(By the way, I speak — write — in the colloquial speech of my time, and hopefully you’ll find it easy to understand, rather than quirky and difficult to translate.)

Speaking of legends, if you there in the future have any records of the U.S. president currently in office, George W. Bush, the 43rd president of the United States, and especially if history remembers him as some sort of great man, I’d like you to know that that part of history is untrustworthy nonsense. Bush was (and is) an incredibly stupid man, a ridiculous posturing little puppet who caused immense human suffering by starting a needless war, killing more than 4,000 Americans and possibly hundreds of thousands of people of the country of Iraq. He also helped spread discord and division in our own nation through lies and attack rhetoric. A serious drug user and alcoholic in his youth, he grew up to ignore critical environmental issues long after they needed to be addressed, helping cause damage the world of your time is probably still suffering. Behind him, pulling his strings were a couple of smug, wicked fools who got rich and famous by leaching on Bush’s power and renown.

Yet if my own history is any judge, despite the fact of their power projected through President Bush, their names are half-forgotten footnotes to Bush’s own in only 50 years or so. Should I tell you their names? Actually, I think I’d rather not. I sort of hope they’ve been lost in time, vanished in the noise of history, making their hateful little lives relatively meaningless in the long term.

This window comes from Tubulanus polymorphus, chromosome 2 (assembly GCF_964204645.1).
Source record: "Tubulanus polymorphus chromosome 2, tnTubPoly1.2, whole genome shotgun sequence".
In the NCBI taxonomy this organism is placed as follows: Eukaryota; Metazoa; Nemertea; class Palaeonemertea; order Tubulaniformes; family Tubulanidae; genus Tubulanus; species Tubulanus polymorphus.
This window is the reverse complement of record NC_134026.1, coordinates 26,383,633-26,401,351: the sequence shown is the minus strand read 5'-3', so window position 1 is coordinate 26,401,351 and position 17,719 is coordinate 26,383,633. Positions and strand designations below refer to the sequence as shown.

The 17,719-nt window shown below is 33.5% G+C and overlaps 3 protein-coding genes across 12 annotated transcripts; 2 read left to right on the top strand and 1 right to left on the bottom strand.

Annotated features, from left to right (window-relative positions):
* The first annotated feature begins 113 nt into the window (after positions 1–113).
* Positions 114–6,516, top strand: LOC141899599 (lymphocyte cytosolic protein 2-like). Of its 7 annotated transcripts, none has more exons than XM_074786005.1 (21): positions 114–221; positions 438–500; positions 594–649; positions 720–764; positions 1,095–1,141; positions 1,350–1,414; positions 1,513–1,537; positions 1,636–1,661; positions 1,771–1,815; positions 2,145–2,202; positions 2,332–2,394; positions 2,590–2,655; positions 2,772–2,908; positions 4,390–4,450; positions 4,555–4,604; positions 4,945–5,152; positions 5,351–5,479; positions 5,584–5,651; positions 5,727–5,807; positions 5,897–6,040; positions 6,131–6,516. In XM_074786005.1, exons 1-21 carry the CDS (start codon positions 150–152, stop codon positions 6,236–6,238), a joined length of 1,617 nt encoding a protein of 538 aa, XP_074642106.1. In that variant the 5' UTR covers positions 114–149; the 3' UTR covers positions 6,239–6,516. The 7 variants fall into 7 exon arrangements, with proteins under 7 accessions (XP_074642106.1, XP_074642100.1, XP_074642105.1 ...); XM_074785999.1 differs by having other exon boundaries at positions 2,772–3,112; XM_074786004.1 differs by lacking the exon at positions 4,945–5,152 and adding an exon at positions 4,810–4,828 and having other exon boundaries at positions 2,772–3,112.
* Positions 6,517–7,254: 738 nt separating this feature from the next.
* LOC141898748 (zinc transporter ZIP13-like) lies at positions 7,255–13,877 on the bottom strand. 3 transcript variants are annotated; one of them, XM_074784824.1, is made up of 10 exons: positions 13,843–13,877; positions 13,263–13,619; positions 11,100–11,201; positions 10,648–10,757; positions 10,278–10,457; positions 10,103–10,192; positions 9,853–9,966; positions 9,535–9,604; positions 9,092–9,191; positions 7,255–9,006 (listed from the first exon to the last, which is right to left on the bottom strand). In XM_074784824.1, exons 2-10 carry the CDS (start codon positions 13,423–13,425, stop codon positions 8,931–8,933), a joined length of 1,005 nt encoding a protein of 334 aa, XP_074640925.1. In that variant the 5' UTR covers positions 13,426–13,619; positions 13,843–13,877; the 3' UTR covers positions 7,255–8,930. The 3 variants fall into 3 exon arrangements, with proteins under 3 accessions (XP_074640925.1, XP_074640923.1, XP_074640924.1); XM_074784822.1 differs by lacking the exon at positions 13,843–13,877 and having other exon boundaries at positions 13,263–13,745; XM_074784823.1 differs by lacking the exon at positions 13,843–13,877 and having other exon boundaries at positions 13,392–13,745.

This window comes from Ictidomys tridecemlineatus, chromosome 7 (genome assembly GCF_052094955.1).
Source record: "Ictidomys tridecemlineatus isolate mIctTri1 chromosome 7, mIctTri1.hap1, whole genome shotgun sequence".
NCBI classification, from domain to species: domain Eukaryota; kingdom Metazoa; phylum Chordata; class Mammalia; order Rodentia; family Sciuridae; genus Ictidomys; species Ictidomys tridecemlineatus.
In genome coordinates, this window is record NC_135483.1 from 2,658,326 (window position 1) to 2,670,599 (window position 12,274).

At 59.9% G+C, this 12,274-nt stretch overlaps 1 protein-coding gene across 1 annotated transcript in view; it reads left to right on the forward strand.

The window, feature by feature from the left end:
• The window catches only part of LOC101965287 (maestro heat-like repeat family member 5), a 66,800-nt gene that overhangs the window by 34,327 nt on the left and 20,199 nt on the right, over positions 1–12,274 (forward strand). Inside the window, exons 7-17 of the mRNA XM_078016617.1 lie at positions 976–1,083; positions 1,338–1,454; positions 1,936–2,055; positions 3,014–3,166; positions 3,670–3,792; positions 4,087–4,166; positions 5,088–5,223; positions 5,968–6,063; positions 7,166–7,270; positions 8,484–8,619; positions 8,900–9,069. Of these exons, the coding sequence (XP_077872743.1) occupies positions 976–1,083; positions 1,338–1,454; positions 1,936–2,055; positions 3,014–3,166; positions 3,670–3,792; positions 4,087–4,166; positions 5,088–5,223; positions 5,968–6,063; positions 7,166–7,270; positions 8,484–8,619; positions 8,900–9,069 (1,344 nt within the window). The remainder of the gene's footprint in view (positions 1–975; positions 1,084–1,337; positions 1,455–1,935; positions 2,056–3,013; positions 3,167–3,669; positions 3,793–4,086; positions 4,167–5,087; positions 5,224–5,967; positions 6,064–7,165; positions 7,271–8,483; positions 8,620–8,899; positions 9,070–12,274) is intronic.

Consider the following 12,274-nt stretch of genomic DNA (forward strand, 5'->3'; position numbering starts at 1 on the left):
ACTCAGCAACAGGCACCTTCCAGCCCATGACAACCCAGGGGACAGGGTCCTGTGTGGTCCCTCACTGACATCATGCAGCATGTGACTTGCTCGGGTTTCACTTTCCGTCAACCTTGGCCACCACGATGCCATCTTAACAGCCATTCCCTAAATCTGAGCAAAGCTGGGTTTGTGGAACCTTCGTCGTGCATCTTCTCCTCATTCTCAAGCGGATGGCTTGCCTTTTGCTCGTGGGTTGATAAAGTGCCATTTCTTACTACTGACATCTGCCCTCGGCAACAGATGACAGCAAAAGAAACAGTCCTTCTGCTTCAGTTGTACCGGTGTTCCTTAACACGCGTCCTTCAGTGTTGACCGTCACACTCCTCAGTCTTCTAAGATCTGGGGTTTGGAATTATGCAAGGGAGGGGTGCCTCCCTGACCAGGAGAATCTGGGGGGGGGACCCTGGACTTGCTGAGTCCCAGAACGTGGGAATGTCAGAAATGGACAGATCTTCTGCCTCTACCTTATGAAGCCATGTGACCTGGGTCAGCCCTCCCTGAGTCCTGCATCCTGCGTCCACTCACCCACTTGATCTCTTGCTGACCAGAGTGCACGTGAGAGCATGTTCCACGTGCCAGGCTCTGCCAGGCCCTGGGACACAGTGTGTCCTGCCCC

Bush will be voted out of office in only a few more months, and celebrations will be held worldwide on the day he leaves the White House. I myself plan to eat sushi and drink single-malt scotch on the day the little prick packs up his human snake collection and goes home.

Well, getting back to my original point, hello from the dawn of digitally recorded history! I’m torn between hoping you’re still human enough to enjoy our music and movies, and different enough that you see it all as somewhat childish.

Mostly, I guess, I actually hope you’re not much like us. My own private theory is that we of this time, and probably all previous times, are really too stupid to survive. If we didn’t wise up and make radical changes in ourselves, turning us into the smarter, stronger, more compassionate and wise people I imagine you to be, you’re probably not reading this right now because none of our descendants made it that far. Either that, or you live in a much-impoverished world, and none of our recordings, including what I’m writing here, survived for you to be reading it.

I’m writing in a spirit of blind optimism, really, the hope that humans transformed ourselves into something more and better than human, so that you exist, and that it happened soon enough after my time for my words to survive for you to read.

I’m yawning as I write this. Right now, I’m sitting at my desk at 1:00 a.m., and — merely human — I’m tired. Forgive me if I cut this off and go to bed.

I’ll write again soon.

PS: Did you finally get rid of religion? Man, I hope so! That’s a huge part of the merely-human stupidity I was talking about. I hope you’re completely free of it, and can’t even imagine why anybody would want to do such a thing. THAT would be a future I’d be proud to have had a part in building.